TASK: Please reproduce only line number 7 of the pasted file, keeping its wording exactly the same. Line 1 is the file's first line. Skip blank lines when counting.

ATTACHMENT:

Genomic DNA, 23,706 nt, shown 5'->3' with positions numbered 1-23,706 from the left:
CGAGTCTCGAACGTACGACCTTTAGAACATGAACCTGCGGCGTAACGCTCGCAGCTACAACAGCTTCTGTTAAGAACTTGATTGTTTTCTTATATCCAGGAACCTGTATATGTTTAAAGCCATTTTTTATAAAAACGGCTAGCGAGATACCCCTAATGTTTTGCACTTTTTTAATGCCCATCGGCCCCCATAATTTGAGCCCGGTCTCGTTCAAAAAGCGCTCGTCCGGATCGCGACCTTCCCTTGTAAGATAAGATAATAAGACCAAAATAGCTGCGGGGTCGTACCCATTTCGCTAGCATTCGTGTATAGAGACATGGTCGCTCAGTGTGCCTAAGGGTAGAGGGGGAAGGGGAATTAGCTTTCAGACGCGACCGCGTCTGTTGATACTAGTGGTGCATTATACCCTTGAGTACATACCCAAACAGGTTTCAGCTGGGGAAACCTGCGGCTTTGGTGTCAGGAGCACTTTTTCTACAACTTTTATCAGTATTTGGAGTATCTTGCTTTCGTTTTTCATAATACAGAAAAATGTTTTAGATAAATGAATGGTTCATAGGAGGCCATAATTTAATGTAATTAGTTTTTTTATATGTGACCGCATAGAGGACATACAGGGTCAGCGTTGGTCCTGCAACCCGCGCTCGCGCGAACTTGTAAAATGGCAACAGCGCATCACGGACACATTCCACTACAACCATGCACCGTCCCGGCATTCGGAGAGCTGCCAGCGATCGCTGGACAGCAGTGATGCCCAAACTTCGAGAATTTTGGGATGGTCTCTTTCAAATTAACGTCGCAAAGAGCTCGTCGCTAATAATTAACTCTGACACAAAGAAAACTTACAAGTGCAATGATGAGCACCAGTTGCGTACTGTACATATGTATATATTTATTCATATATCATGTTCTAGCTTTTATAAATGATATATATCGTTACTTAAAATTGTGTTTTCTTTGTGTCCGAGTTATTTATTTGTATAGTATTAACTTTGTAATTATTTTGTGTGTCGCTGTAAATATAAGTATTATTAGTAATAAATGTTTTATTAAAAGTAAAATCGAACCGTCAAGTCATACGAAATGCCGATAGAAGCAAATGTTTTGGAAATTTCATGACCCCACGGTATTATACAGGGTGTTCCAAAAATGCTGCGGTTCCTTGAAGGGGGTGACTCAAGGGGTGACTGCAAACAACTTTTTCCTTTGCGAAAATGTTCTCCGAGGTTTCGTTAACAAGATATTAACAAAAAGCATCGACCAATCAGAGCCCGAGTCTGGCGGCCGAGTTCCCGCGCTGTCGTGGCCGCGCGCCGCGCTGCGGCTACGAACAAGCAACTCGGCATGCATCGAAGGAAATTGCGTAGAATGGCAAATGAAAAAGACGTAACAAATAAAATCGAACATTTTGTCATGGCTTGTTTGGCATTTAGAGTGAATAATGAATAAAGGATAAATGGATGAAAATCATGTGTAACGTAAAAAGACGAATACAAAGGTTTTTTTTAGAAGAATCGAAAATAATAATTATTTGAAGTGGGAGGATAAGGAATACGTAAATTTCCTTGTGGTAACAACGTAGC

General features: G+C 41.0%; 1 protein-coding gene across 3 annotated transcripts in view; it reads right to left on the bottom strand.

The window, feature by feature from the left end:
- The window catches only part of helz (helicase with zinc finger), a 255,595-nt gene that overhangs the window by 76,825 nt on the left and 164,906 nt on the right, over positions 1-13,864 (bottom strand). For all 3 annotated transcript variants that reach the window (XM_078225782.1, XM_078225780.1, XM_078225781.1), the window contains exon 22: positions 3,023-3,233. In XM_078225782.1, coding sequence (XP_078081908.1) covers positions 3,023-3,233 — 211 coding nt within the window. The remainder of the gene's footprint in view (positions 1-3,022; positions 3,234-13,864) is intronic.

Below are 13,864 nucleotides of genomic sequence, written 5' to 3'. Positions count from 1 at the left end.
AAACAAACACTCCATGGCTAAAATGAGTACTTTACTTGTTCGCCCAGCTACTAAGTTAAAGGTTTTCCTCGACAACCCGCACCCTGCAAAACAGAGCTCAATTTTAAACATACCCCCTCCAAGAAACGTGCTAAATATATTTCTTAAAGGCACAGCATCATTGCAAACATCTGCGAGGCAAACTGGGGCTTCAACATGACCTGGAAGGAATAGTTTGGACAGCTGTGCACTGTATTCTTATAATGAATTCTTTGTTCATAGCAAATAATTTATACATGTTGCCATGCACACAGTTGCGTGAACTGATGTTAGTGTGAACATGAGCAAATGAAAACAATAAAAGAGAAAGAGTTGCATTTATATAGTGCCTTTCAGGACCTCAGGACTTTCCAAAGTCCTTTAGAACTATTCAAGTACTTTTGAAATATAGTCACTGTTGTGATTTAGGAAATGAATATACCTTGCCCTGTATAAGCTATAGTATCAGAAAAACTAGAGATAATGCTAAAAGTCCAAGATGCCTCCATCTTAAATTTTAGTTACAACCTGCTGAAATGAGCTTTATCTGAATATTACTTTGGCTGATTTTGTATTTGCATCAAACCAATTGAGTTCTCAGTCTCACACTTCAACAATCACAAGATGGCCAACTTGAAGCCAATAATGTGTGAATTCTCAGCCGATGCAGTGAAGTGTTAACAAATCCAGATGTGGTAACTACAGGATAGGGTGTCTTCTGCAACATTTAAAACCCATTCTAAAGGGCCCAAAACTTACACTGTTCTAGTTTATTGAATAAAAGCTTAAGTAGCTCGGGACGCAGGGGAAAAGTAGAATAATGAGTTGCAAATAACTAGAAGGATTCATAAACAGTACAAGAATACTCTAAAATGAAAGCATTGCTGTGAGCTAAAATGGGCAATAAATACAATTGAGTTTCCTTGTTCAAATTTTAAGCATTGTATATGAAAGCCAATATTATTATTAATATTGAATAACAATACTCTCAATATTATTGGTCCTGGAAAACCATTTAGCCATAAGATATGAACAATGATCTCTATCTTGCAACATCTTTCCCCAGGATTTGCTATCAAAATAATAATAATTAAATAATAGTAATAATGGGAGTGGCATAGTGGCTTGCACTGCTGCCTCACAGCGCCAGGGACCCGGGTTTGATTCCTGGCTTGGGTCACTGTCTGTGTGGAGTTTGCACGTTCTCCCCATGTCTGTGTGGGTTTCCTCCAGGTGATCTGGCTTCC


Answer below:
AAACAAACACTCCATGGCTAAAATGAGTACTTTACTTGTTCGCCCAGCTACTAAGTTAAAGGTTTTCCTCGACAACCCGCACCCTGCAAAACAGAGCTCAATTTTAAACATACCCCCTCCAAGAAACGTGCTAAATATATTTCTTAAAGGCACAGCATCATTGCAAACATCTGCGAGGCAAACTGGGGCTTCAACATGACCTGGAAGGAATAGTTTGGACAGCTGTGCACTGTATTCTTATAATGAATTCTTTGTTCATAGCAAATAATTTATACATGTTGCCATGCACACAGTTGCGTGAACTGATGTTAGTGTGAACATGAGCAAATGAAAACAATAAAAGAGAAAGAGTTGCATTTATATAGTGCCTTTCAGGACCTCAGGACTTTCCAAAGTCCTTTAGAACTATTCAAGTACTTTTGAAATATAGTCACTGTTGTGATTTAGGAAATGAATATACCTTGCCCTGTATAAGCTATAGTATCAGAAAAACTAGAGATAATGCTAAAAGTCCAAGATGCCTCCATCTTAAATTTTAGTTACAACCTGCTGAAATGAGCTTTATCTGAATATTACTTTGGCTGATTTTGTATTTGCATCAAACCAATTGAGTTCTCAGTCTCACACTTCAACAATCACAAGATGGCCAACTTGAAGCCAATAATGTGTGAATTCTCAGCCGATGCAGTGAAGTGTTAACAAATCCAGATGTGGTAACTACAGGATAGGGTGTCTTCTGCAACATTTAAAACCCATTCTAAAGGGCCCAAAACTTACACTGTTCTAGTTTATTGAATAAAAGCTTAAGTAGCTCGGGACGCAGGGGAAAAGTAGAATAATGAGTTGCAAATAACTAGAAGGATTCATAAACAGTACAAGAATACTCTAAAATGAAAGCATTGCTGTGAGCTAAAATGGGCAATAAATACAATTGAGTTTCCTTGTTCAAATTTTAAGCATTGTATATGAAAGCCAATATTATTATTAATATTGAATAACAATACTCTCAATATTATTGGTCCTGGAAAACCATTTAGCCATAAGATATGAACAATGATCTCTATCTTGCAACATCTTTCCCCAGGATTTGCTATCAAAATAATAATAATTAAATAATAGTAATAATGGGAGTGGCATAGTGGCTTGCACTGCTGCCTCACAGCGCCAGGGACCCGGGTTTGATTCCTGGCTTGGGTCACTGTCTGTGTGGAGTTTGCACGTTCTCCCCATGTCTGTGTGGGTTTCCTCCAGGTGATCTGGCTTCC